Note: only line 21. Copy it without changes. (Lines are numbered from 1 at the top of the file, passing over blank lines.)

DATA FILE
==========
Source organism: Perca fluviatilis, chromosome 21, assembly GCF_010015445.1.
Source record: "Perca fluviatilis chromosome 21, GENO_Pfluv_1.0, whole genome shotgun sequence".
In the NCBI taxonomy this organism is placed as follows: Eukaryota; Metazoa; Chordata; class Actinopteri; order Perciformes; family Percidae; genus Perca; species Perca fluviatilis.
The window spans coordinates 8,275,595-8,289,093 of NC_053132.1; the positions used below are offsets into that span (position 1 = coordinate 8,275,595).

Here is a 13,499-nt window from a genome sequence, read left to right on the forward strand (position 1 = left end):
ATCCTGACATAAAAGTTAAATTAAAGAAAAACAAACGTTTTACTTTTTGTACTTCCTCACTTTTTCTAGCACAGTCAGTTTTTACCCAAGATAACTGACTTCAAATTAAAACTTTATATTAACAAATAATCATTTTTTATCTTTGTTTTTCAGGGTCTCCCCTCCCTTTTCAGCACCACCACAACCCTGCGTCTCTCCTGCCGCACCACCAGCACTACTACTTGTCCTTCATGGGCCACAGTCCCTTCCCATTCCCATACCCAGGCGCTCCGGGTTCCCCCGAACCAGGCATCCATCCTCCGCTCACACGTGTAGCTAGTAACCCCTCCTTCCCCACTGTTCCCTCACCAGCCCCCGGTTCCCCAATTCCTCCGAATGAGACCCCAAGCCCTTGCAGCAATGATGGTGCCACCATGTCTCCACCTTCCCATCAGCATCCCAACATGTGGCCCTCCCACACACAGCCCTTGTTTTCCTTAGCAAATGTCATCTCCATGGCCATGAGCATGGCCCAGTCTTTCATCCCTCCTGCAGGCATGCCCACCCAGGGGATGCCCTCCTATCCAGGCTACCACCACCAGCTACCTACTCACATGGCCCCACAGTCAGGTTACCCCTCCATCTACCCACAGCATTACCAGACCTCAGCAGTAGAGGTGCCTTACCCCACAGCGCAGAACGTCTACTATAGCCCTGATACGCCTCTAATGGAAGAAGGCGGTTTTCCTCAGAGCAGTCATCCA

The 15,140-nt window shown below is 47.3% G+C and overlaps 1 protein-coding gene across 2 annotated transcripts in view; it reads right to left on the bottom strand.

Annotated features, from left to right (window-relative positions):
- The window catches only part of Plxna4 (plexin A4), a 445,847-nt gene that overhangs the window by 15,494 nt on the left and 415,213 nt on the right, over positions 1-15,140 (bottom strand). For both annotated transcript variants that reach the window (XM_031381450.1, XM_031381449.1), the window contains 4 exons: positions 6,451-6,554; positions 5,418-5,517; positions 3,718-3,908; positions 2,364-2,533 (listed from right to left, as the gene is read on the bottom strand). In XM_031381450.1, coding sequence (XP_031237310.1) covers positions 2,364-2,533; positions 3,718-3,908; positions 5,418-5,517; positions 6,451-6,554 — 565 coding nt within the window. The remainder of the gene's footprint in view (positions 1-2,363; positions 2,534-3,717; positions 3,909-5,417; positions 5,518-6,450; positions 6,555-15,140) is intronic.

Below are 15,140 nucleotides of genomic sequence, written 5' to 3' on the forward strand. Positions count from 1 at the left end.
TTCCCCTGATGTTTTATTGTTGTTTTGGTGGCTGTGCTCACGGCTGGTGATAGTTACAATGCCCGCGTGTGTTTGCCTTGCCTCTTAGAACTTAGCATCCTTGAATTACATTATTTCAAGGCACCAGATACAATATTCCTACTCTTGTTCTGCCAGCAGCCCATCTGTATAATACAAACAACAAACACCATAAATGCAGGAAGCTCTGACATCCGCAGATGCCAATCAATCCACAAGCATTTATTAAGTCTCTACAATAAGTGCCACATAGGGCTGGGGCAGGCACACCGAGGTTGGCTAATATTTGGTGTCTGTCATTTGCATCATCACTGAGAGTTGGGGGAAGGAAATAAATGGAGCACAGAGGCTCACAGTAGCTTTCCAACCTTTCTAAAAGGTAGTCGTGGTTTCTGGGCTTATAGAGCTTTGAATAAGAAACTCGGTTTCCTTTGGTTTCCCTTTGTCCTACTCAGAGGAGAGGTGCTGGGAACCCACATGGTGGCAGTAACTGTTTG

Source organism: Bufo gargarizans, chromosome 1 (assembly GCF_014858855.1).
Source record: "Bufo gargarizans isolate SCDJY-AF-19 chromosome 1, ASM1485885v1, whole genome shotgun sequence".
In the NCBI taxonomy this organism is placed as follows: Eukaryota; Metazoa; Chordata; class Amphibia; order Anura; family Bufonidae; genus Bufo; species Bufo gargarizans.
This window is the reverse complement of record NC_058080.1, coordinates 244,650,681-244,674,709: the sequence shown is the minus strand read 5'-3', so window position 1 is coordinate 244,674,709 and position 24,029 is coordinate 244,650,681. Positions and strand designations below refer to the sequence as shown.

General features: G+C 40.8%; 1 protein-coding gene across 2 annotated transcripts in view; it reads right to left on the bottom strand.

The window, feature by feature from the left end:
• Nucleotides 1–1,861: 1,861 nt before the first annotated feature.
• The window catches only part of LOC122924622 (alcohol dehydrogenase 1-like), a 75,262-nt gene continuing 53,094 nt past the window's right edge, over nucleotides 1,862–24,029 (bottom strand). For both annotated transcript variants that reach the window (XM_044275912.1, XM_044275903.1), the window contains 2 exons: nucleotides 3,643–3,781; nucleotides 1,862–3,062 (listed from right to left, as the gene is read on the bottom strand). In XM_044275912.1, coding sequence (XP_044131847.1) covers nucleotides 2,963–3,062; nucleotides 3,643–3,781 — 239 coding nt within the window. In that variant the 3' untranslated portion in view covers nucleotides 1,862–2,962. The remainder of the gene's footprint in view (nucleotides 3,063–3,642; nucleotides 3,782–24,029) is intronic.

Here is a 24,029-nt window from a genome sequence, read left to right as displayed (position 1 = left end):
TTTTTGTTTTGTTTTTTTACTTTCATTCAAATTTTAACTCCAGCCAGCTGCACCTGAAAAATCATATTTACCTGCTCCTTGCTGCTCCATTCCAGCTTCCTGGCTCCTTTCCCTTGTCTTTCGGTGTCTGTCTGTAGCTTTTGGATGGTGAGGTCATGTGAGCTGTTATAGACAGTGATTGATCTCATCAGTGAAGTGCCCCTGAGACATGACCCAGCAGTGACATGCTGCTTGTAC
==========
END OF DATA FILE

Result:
TTTTTGTTTTGTTTTTTTACTTTCATTCAAATTTTAACTCCAGCCAGCTGCACCTGAAAAATCATATTTACCTGCTCCTTGCTGCTCCATTCCAGCTTCCTGGCTCCTTTCCCTTGTCTTTCGGTGTCTGTCTGTAGCTTTTGGATGGTGAGGTCATGTGAGCTGTTATAGACAGTGATTGATCTCATCAGTGAAGTGCCCCTGAGACATGACCCAGCAGTGACATGCTGCTTGTAC